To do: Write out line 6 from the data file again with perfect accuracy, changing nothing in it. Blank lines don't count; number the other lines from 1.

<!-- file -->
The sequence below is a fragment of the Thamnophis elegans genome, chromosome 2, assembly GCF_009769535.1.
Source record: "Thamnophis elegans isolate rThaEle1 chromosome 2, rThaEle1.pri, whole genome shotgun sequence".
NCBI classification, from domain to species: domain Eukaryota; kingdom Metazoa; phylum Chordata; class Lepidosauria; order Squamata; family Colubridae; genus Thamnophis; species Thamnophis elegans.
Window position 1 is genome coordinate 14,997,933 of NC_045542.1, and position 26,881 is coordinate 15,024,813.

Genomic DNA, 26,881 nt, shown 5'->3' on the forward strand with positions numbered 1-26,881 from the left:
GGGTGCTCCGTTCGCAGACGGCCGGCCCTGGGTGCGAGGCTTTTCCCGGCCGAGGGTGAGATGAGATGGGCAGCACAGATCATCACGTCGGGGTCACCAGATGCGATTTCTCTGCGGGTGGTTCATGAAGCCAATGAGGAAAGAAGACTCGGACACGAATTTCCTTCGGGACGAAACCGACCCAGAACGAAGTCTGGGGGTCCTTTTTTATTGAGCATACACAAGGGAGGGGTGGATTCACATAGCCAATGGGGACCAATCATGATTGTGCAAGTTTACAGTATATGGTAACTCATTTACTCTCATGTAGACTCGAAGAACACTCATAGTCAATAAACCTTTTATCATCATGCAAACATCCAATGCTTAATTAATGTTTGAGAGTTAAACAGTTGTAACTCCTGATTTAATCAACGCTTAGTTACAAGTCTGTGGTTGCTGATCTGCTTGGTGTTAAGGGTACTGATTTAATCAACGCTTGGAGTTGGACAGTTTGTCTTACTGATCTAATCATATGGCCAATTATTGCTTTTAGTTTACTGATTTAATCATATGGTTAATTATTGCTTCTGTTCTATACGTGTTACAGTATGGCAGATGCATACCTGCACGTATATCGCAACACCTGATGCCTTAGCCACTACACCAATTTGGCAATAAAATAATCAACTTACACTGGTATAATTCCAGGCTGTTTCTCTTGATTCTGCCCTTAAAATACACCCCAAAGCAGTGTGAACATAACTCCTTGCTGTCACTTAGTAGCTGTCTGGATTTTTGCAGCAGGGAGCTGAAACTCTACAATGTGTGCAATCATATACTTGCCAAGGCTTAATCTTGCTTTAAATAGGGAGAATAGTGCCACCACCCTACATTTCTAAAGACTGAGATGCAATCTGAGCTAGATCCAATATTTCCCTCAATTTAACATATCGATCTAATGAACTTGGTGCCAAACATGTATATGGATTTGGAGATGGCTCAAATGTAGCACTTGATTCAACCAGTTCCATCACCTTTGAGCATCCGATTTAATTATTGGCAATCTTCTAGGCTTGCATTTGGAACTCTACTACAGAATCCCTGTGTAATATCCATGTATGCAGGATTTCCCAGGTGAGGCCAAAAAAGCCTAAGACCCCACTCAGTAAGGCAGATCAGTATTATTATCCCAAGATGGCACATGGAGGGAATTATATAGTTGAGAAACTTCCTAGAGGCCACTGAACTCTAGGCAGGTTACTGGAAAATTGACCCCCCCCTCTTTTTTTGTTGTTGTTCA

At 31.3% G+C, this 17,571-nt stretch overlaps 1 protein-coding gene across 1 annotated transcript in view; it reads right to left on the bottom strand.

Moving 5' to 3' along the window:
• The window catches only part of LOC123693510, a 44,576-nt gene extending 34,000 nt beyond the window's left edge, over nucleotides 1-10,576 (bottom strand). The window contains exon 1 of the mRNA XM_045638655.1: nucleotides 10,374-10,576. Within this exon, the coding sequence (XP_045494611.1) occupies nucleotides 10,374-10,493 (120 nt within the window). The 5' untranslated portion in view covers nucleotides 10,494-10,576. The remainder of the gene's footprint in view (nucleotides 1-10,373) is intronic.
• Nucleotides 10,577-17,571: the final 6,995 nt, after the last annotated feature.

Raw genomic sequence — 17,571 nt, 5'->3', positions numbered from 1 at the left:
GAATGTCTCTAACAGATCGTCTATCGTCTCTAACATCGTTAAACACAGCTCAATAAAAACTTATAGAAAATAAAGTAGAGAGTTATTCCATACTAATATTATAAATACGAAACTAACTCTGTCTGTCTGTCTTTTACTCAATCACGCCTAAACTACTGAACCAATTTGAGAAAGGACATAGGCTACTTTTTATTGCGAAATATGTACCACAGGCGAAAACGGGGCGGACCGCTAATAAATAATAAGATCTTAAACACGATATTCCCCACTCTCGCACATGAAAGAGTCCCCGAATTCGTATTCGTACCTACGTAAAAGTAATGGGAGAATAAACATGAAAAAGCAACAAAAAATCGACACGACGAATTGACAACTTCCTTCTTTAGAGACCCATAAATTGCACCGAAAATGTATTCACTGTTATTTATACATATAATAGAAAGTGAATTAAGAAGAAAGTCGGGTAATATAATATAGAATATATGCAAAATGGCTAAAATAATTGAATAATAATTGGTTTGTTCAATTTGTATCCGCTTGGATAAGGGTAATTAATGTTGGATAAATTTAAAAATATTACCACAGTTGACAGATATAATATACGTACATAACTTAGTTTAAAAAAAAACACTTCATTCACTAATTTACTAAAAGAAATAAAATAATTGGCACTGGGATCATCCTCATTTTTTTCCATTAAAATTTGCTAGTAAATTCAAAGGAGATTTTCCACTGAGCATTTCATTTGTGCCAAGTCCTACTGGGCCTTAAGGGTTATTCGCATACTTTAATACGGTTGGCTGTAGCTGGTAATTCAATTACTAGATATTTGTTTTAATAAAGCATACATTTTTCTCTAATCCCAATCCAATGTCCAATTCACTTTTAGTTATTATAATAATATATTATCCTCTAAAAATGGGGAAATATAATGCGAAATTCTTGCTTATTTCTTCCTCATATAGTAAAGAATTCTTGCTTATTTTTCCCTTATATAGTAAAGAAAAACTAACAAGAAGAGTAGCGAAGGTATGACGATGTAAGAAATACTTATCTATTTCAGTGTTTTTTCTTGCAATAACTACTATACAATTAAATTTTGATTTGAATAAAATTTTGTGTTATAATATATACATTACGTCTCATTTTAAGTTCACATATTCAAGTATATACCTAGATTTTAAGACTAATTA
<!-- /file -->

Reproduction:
GGGTGCTCCGTTCGCAGACGGCCGGCCCTGGGTGCGAGGCTTTTCCCGGCCGAGGGTGAGATGAGATGGGCAGCACAGATCATCACGTCGGGGTCACCAGATGCGATTTCTCTGCGGGTGGTTCATGAAGCCAATGAGGAAAGAAGACTCGGACACGAATTTCCTTCGGGACGAAACCGACCCAGAACGAAGTCTGGGGGTCCTTTTTTATTGAGCATACACAAGGGAGGGGTGGATTCACATAGCCAATGGGGACCAATCATGATTGTGCAAGTTTACAGTATATGGTAACTCATTTACTCTCATGTAGACTCGAAGAACACTCATAGTCAATAAACCTTTTATCATCATGCAAACATCCAATGCTTAATTAATGTTTGAGAGTTAAACAGTTGTAACTCCTGATTTAATCAACGCTTAGTTACAAGTCTGTGGTTGCTGATCTGCTTGGTGTTAAGGGTACTGATTTAATCAACGCTTGGAGTTGGACAGTTTGTCTTACTGATCTAATCATATGGCCAATTATTGCTTTTAGTTTACTGATTTAATCATATGGTTAATTATTGCTTCTGTTCTATACGTGTTACAGTATGGCAGATGCATACCTGCACGTATATCGCAACACCTGATGCCTTAGCCACTACACCAATTTGGCAATAAAATAATCAACTTACACTGGTATAATTCCAGGCTGTTTCTCTTGATTCTGCCCTTAAAATACACCCCAAAGCAGTGTGAACATAACTCCTTGCTGTCACTTAGTAGCTGTCTGGATTTTTGCAGCAGGGAGCTGAAACTCTACAATGTGTGCAATCATATACTTGCCAAGGCTTAATCTTGCTTTAAATAGGGAGAATAGTGCCACCACCCTACATTTCTAAAGACTGAGATGCAATCTGAGCTAGATCCAATATTTCCCTCAATTTAACATATCGATCTAATGAACTTGGTGCCAAACATGTATATGGATTTGGAGATGGCTCAAATGTAGCACTTGATTCAACCAGTTCCATCACCTTTGAGCATCCGATTTAATTATTGGCAATCTTCTAGGCTTGCATTTGGAACTCTACTACAGAATCCCTGTGTAATATCCATGTATGCAGGATTTCCCAGGTGAGGCCAAAAAAGCCTAAGACCCCACTCAGTAAGGCAGATCAGTATTATTATCCCAAGATGGCACATGGAGGGAATTATATAGTTGAGAAACTTCCTAGAGGCCACTGAACTCTAGGCAGGTTACTGGAAAATTGACCCCCCCCTCTTTTTTTGTTGTTGTTCA